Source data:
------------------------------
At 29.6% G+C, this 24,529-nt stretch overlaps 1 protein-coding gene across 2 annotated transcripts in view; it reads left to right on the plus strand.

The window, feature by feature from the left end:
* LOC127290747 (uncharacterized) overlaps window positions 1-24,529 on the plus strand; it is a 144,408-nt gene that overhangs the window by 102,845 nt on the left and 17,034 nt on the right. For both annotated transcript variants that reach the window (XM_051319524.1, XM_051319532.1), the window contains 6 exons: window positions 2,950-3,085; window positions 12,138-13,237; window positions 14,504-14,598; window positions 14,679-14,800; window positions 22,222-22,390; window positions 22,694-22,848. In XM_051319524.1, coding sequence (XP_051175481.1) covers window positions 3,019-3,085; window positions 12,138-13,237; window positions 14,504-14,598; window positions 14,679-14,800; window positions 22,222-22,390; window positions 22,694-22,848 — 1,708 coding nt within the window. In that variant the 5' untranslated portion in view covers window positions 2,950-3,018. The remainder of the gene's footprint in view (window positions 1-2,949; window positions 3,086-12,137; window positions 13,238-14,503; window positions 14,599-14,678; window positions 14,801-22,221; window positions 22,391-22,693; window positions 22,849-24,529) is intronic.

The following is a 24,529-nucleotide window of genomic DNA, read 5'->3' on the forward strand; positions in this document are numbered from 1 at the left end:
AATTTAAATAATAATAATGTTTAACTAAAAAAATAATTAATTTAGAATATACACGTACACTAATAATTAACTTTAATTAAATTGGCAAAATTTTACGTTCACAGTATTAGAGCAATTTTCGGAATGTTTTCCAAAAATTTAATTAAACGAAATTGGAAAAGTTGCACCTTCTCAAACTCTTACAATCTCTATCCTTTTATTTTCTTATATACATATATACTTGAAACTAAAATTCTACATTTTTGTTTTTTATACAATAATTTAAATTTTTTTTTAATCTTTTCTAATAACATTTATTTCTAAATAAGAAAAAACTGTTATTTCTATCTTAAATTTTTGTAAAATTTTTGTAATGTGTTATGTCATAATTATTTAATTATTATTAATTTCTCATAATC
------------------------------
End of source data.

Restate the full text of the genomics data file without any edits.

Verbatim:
At 29.6% G+C, this 24,529-nt stretch overlaps 1 protein-coding gene across 2 annotated transcripts in view; it reads left to right on the plus strand.

The window, feature by feature from the left end:
* LOC127290747 (uncharacterized) overlaps window positions 1-24,529 on the plus strand; it is a 144,408-nt gene that overhangs the window by 102,845 nt on the left and 17,034 nt on the right. For both annotated transcript variants that reach the window (XM_051319524.1, XM_051319532.1), the window contains 6 exons: window positions 2,950-3,085; window positions 12,138-13,237; window positions 14,504-14,598; window positions 14,679-14,800; window positions 22,222-22,390; window positions 22,694-22,848. In XM_051319524.1, coding sequence (XP_051175481.1) covers window positions 3,019-3,085; window positions 12,138-13,237; window positions 14,504-14,598; window positions 14,679-14,800; window positions 22,222-22,390; window positions 22,694-22,848 — 1,708 coding nt within the window. In that variant the 5' untranslated portion in view covers window positions 2,950-3,018. The remainder of the gene's footprint in view (window positions 1-2,949; window positions 3,086-12,137; window positions 13,238-14,503; window positions 14,599-14,678; window positions 14,801-22,221; window positions 22,391-22,693; window positions 22,849-24,529) is intronic.

The following is a 24,529-nucleotide window of genomic DNA, read 5'->3' on the forward strand; positions in this document are numbered from 1 at the left end:
AATTTAAATAATAATAATGTTTAACTAAAAAAATAATTAATTTAGAATATACACGTACACTAATAATTAACTTTAATTAAATTGGCAAAATTTTACGTTCACAGTATTAGAGCAATTTTCGGAATGTTTTCCAAAAATTTAATTAAACGAAATTGGAAAAGTTGCACCTTCTCAAACTCTTACAATCTCTATCCTTTTATTTTCTTATATACATATATACTTGAAACTAAAATTCTACATTTTTGTTTTTTATACAATAATTTAAATTTTTTTTTAATCTTTTCTAATAACATTTATTTCTAAATAAGAAAAAACTGTTATTTCTATCTTAAATTTTTGTAAAATTTTTGTAATGTGTTATGTCATAATTATTTAATTATTATTAATTTCTCATAATC